Exec Who's Who

Maureen Slattery-Marsh, Chair

I can trace back my interest in counselling to my involvement with marginalised young people in education in Dublin and to my experiences in community reconciliation work in Northern Ireland.  When I moved to Scotland in the early 90's, I completed a Masters in Theology and Development at the University of Edinburgh researching Religion and Identity.  I then worked for the Board of Social Responsibility of the Church of Scotland for several years, contributing to the development of counselling and addiction services in Edinburgh.

In 2003, I moved to Birmingham to live and work at the United College of the Ascension in Selly Oak and developed courses in cross cultural counselling for church and community leaders from different parts of the world.  I began a further training in psychodynamic counselling the University of Birmingham and completed an MA in counselling in 2009 on the Spirituality of Counsellors at the Centre for Health and Healing, St Martin's in the Bullring, Birmingham'

I took up the post of Senior Lecturer in counselling with Birmingham Adult Education Service in 2007 and for five years led a team of tutors delivering a range of counselling courses in adult education centres across the city.  In 2009, I was appointed as visiting lecturer in counselling at Newman University Birmingham where I have been involved in teaching various modules on the Foundation Degree programme.

I attended my first APSCC conference in 2009 and found a deep resonance between my MA research findings and the APSCC conference theme 'Acknowledging the Spiritual in the Client, -an ethical essential'.  I decided to get more involved in APSCC in whatever way I could.  In 2010 I was invited to be a member of the APSCC Task and Finish Group and contributed to the research report on 'The evaluation of the inclusion of spirituality in BACP accredited counselling training programmes''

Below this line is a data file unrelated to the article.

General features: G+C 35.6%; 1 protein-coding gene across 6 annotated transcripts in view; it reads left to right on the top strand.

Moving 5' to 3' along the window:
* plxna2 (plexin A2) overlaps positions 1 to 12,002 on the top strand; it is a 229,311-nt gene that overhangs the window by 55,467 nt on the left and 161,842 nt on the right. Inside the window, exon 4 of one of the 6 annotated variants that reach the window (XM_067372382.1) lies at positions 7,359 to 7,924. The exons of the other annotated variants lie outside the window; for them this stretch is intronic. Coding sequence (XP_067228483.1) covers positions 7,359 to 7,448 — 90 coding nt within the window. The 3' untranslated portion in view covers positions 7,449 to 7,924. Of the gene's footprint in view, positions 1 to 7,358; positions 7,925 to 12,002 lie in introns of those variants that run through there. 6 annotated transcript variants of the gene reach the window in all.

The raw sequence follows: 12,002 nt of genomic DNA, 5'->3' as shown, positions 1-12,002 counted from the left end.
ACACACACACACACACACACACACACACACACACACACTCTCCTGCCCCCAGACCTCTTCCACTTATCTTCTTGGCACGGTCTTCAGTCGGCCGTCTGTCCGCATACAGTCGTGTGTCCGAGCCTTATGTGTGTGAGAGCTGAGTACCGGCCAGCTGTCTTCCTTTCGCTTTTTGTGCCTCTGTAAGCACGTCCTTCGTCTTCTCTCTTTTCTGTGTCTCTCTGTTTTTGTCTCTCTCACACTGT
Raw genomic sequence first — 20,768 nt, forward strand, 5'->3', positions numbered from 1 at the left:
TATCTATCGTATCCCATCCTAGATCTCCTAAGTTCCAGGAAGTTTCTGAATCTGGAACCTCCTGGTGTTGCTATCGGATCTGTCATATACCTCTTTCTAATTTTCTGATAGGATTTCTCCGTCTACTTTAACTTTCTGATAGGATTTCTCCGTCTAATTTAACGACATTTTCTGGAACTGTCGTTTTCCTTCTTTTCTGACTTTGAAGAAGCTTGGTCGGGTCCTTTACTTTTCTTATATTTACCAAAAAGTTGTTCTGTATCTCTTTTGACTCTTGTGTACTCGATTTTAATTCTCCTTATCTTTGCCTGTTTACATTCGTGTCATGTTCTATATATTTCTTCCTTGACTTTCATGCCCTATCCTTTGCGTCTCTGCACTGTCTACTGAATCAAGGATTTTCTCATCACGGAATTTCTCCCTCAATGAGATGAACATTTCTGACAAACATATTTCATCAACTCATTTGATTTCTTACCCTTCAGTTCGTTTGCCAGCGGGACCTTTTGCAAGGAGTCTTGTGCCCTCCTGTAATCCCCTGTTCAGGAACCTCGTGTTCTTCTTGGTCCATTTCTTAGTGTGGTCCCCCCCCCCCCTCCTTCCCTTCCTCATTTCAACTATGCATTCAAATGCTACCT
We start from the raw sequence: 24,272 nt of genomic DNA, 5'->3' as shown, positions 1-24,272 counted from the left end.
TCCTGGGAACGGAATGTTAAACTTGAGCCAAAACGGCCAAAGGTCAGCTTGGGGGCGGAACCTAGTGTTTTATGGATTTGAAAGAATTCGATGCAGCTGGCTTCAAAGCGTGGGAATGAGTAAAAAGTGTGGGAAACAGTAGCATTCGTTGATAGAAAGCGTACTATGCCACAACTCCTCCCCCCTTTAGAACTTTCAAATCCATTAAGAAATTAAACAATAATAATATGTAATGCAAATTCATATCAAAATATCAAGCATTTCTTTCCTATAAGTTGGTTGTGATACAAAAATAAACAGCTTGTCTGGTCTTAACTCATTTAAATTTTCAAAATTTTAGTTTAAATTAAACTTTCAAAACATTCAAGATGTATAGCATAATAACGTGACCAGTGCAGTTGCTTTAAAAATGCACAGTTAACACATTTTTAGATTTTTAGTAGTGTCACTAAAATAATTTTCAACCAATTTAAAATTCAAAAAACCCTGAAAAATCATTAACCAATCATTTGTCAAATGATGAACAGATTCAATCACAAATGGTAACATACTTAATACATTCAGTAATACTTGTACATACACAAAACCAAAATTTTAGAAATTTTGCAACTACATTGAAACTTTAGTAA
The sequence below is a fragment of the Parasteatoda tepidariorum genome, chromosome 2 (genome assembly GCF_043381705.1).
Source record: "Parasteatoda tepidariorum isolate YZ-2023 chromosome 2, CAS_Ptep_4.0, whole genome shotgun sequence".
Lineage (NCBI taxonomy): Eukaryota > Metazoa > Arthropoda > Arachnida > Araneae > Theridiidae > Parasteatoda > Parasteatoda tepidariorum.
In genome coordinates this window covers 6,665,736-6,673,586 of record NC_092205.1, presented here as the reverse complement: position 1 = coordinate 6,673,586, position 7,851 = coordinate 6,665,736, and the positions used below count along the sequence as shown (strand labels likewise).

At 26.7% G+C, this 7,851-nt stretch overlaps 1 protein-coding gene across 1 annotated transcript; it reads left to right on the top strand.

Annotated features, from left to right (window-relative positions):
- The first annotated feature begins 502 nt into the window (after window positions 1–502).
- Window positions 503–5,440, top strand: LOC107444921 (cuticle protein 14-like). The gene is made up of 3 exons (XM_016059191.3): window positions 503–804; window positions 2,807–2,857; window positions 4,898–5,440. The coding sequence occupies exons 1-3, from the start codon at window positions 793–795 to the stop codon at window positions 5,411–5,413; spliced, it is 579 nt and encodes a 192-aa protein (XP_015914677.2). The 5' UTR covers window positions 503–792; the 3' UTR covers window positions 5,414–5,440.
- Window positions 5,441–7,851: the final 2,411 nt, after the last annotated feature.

With the encouragement of BACP Spirituality (what was APSCC), I set up the first regional APSCC group in June 2010 to provide a forum for practitioners to discuss issues of spirituality in their counselling and pastoral care work.  Three years later several regional groups have come into existence an as a member of the BACP Spirituality executive I would like to promote and support the development of this regional network.

My current role is as Clinical Manager of Icap West Midlands, a charity delivering counselling and psychotherapy to Irish and other immigrant groups who have been affected by trauma, abuse, loss and migration. I also work as a trainer, lecturer and counselling supervisor.  I am an accredited member of BACP, a member of the West Midlands Institute of Psychotherapy (WMIP) and the General Teaching Council of Scotland.

My spirituality is rooted in the reality of human suffering and the need for a relational theology. It is echoed in the words of Patrick Mc Gill, an Irish poet:

'I believe there is an Influence for Good working through the Ages and it is only by laying our wounds open that we can hope to benefit by the Influence. Who doctors the wounds that we hide from everyone's eyes?' 

I believe we are all 'Wounded Healers' and that we have the privilege of availing of and offering Healing Grace into our own lives and the lives of others.

Melody Cranbourne-Rosser, Previous Chair

In addition to being a Registered Member of BACP (MBACP), I am an HCPC Registered Counselling Psychologist, Member of BPS (MBPsS), and Fellow of the NCS (FNCS). I have worked within the realms of health, social care and education for many years, initially within hospital settings and later within the community with people with mental health problems and learning difficulties. I trained as a therapist throughout the 90s, during which time I undertook a range of voluntary placements, and later went on to teach counselling within an FE college where I also managed an adult basic skills centre. Positions since have included various therapy, supervision and coordination posts, where I have had the opportunity to work therapeutically with children, young people and adults, plus supervise practitioners based within a wide range of settings. Particular areas of interest and experience include the long term effects of abuse, working with children and young people who engage in sexually harmful behaviour, creative arts therapies and therapeutic play, spiritual emergence and emergency, spiritual abuse, creative supervision, and practitioner care and secondary trauma. Since 2014 I have worked as a Lecturer at Cardiff Metropolitan University, initially in the Health and Social Care Department and from 2015 onwards within the Psychology Department. I am also External Examiner for a postgraduate supervision training offered throughout the UK and a diploma in counselling delivered in the Channel Islands. In addition, I operate a small supervision and therapy practice based within the South Wales area.